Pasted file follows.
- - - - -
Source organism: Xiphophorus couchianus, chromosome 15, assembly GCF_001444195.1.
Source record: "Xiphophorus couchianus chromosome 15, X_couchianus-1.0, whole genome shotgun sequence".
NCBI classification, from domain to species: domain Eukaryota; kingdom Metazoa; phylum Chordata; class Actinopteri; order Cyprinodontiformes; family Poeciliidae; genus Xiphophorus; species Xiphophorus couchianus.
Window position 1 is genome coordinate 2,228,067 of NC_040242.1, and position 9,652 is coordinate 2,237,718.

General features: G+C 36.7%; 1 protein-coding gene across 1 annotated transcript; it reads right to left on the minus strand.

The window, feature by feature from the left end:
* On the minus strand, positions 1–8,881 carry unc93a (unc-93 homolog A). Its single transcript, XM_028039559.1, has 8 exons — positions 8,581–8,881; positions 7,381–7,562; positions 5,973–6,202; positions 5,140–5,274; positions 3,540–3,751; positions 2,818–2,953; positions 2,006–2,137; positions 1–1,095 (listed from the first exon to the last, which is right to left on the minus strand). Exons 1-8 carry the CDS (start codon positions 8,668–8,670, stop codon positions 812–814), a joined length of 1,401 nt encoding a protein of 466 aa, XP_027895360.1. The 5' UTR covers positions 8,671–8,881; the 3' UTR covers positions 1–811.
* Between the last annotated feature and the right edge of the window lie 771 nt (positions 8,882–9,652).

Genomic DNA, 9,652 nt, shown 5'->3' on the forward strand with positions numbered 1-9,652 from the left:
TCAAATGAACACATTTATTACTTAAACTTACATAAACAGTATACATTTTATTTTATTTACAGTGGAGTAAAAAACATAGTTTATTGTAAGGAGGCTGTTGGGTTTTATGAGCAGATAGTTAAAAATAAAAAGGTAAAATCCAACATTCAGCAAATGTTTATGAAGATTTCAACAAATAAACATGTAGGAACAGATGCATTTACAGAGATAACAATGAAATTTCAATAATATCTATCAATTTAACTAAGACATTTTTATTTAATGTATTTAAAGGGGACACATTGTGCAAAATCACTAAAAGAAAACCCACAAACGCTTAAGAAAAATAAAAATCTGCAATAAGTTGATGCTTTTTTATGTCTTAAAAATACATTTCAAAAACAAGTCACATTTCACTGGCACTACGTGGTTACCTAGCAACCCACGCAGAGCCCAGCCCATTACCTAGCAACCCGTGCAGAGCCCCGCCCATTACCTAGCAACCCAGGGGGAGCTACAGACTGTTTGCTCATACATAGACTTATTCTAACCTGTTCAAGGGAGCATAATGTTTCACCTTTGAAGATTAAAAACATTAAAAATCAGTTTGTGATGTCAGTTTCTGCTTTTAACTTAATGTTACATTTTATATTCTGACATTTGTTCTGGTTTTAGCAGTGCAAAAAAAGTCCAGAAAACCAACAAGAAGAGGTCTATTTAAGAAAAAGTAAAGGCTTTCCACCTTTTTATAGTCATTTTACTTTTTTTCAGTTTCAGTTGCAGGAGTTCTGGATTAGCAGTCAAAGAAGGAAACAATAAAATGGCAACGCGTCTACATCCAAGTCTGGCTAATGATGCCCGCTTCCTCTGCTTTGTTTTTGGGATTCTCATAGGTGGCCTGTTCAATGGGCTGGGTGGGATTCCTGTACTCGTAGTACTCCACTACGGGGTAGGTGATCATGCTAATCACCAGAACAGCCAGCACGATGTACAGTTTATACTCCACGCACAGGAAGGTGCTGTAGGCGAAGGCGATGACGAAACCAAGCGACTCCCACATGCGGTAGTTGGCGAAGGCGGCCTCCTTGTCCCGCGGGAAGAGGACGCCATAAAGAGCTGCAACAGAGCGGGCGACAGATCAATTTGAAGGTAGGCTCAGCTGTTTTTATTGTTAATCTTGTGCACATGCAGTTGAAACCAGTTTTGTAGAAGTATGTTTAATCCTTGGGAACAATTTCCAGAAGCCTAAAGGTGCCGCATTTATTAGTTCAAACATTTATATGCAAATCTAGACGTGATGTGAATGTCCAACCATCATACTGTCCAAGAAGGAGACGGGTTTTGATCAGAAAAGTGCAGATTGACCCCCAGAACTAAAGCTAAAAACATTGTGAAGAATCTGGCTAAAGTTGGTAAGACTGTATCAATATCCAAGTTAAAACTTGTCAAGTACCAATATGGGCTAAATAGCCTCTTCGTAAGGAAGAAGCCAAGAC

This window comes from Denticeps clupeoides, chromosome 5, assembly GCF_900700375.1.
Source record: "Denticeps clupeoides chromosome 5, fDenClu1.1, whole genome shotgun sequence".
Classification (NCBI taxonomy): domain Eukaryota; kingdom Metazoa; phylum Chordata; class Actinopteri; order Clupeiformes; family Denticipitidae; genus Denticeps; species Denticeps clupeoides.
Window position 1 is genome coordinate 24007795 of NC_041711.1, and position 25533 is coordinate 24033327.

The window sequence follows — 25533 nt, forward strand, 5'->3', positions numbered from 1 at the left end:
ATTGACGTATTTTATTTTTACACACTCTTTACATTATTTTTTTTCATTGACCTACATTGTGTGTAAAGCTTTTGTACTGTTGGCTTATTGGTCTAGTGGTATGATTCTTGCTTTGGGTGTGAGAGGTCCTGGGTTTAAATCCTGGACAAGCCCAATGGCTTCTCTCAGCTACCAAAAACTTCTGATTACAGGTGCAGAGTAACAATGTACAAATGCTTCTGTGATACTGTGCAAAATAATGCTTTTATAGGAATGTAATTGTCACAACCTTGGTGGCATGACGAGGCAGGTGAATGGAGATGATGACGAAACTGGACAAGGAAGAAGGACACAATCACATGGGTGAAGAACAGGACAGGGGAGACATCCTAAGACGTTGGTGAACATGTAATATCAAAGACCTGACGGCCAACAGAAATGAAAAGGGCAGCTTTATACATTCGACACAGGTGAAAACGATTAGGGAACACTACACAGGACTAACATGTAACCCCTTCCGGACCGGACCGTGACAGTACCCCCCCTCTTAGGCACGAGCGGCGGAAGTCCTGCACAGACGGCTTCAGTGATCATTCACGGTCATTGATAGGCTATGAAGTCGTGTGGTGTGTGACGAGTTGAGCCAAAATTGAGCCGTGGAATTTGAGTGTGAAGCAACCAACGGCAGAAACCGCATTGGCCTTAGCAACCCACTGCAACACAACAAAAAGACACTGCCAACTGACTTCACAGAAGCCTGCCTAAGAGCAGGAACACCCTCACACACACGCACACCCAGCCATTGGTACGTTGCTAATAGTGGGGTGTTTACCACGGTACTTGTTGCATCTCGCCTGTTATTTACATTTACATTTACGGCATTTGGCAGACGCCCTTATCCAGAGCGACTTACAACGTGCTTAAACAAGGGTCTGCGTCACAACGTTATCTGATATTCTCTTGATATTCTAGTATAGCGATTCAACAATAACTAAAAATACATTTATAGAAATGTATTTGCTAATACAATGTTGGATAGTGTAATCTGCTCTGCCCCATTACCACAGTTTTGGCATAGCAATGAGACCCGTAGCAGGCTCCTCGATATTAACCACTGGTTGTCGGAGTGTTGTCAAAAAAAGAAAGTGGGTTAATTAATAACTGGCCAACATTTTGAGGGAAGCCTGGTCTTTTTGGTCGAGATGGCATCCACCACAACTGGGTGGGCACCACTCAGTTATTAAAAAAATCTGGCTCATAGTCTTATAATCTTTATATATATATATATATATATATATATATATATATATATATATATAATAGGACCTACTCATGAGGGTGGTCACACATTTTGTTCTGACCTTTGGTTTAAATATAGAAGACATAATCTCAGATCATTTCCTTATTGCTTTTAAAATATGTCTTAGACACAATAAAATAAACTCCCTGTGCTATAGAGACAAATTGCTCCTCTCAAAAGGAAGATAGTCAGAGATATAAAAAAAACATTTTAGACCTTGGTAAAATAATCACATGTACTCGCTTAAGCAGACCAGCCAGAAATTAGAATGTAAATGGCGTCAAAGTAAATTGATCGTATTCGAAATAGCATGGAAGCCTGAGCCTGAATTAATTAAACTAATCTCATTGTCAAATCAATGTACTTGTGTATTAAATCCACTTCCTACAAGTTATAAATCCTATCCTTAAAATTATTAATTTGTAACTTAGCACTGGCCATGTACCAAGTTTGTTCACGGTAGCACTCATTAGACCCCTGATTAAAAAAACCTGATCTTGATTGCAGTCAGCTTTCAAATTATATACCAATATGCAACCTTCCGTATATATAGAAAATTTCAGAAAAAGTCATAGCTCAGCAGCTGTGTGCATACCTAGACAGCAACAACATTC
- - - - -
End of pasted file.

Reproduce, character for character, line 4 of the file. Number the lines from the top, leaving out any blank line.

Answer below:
Window position 1 is genome coordinate 2,228,067 of NC_040242.1, and position 9,652 is coordinate 2,237,718.